Not that I’m a helicopter parent as the Slate piece described—motivated by concern for my kids academic performance. I’m more of a hovercraft, concerned with their well-being overall. I come by the tendency genetically. My father, like his mother before him, were hoverers, operating on a past century’s premise that a parent’s job is to protect her kids whenever possible from the harsh realities of life, which will eventually provide lessons in resilience whether asked for or not. My parental circumstance doesn’t help my propensity to rescue. That’s the downside of having twins and only twins. Although I have two kids, I get to go only one time around the carousel of childhood. And the ride goes so fast. I’m wont to prolong it. So, I’ll bring the forgotten lunch to school. I’ll make the unmade bed.
I’ll even—despite the Slate article’s warning that “students with hovering parents are more likely to be medicated for anxiety and/or depression”—agree to take a 7 hour car ride (3 1/2 hours each way) to recover a couple of inanimate objects.
“The odds of Piggy and Grazer ever making it into a mailing envelope seem dicey. Waiting doesn’t seem like the smart thing to do.” I told my husband.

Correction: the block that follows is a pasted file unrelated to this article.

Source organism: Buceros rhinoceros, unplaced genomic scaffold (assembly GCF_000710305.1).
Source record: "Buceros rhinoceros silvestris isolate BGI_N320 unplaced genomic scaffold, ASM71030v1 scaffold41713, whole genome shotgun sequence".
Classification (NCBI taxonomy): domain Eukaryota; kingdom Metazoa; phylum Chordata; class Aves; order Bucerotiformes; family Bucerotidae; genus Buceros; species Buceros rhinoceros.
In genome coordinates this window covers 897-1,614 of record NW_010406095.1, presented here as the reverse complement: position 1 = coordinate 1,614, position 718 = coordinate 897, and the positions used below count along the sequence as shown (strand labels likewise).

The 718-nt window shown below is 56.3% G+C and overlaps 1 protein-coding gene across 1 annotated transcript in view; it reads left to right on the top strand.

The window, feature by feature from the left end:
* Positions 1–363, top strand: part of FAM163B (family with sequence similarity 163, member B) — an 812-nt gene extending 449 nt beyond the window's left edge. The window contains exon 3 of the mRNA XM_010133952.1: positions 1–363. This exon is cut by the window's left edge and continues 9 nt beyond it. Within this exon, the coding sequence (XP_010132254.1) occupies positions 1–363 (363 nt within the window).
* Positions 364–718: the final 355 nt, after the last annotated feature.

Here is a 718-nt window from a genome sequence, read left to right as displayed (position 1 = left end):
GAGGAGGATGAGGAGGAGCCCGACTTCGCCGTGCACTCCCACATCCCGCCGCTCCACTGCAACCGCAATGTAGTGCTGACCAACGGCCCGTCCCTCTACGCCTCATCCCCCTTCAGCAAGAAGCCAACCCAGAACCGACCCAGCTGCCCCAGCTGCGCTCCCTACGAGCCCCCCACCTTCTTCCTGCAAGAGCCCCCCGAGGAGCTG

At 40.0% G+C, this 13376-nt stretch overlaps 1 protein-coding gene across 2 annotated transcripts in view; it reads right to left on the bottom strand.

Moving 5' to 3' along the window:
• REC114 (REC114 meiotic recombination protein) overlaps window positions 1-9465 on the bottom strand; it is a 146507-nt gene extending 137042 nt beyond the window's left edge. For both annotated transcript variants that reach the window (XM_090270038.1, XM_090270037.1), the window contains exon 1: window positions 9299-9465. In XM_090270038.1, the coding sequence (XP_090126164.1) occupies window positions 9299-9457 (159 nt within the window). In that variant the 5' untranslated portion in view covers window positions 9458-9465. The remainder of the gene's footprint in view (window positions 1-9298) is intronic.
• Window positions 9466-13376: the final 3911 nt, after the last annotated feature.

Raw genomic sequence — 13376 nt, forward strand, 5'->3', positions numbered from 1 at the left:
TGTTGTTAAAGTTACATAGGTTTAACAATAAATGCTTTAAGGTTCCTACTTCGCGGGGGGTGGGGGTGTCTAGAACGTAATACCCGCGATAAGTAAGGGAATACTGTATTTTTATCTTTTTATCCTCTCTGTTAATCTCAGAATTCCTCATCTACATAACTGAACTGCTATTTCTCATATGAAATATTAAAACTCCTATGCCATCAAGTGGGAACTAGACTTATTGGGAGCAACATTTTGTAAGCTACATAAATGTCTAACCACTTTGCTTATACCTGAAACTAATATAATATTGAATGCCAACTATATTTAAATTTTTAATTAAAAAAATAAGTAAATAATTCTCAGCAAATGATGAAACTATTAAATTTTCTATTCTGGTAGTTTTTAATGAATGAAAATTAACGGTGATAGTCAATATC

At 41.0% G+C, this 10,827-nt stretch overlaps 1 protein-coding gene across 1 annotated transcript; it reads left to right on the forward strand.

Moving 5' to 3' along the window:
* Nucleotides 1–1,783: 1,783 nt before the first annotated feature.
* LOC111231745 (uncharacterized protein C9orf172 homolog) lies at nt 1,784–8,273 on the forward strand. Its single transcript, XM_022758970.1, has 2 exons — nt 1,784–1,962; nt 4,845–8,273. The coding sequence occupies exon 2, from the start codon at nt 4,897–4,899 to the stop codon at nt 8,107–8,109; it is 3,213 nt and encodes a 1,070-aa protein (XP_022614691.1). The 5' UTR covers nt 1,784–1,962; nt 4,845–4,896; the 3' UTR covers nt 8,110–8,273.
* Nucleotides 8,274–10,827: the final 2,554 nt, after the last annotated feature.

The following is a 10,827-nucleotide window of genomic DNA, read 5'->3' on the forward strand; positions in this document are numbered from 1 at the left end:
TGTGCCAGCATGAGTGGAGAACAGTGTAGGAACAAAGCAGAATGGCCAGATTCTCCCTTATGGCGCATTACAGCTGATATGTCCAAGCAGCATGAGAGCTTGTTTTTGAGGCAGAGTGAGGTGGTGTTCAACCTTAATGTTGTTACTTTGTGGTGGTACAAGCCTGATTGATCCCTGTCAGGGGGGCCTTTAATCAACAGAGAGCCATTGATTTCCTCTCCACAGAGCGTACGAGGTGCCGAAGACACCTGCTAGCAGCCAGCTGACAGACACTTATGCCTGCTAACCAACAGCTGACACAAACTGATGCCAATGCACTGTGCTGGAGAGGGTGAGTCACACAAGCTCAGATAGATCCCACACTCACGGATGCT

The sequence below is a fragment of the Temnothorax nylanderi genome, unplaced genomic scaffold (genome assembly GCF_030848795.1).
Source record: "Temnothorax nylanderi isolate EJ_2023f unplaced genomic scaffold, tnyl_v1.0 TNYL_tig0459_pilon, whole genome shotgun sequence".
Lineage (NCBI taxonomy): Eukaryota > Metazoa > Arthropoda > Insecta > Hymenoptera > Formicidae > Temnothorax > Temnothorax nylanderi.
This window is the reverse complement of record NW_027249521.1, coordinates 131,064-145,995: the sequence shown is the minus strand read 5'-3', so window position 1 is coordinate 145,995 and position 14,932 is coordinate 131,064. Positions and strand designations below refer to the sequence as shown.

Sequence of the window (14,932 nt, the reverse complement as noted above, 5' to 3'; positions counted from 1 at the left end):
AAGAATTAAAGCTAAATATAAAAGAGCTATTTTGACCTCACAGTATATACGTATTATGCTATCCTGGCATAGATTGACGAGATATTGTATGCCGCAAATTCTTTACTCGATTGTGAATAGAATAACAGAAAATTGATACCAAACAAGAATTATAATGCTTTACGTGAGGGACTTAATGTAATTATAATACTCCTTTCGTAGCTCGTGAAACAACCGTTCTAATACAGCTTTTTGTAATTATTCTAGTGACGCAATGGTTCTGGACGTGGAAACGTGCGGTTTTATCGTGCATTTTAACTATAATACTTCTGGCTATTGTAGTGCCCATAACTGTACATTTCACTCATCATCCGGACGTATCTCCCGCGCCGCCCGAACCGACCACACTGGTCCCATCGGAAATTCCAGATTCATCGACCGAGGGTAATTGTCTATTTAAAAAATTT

My daughter agreed.
So we drove. Resolutions on resilience went out the window of our SUV at 6:30 the next morning with my husband, both of my daughters and the dog in tow.
No, driving was not the rational thing to do. We came home exhausted only to find that the dirty laundry had not washed itself. But mothering is not a rational business. In a week, my daughter would start 8th grade. In a month, she’d turn fourteen. Next year at this time, she’d not only be in high school but in Driver’s Ed. As we raced along the rolling hilled roads of Wisconsin looking at real cows and pigs, it seemed that the only things standing between my little girl and the rest of her life were the stuffed ones. I was no more ready to lose Piggy and Grazer than my daughter was. Rescuing them was my own act of preservation.
And our road trip was actually a fabulous reunion. We talked about camp. We looked at pictures. We laughed. We ate McDonald’s. The dog went to the bathroom on the side of the road. So did my daughter. And, I’m happy to say we recovered the animals. Did I miss an opportunity to help my daughter build her coping skills? Maybe. But we certainly made a memory.
Let that be the silver lining of the story, instead.
Francie Arenson Dickman is a contributing blogger to Brain, Child. Her essays have also appeared in The Examined Life, A University of Iowa Literary Magazine, The Chicago Tribune, and Literary Mama. She lives outside of Chicago with her husband and twin daughters and is currently completing her first novel.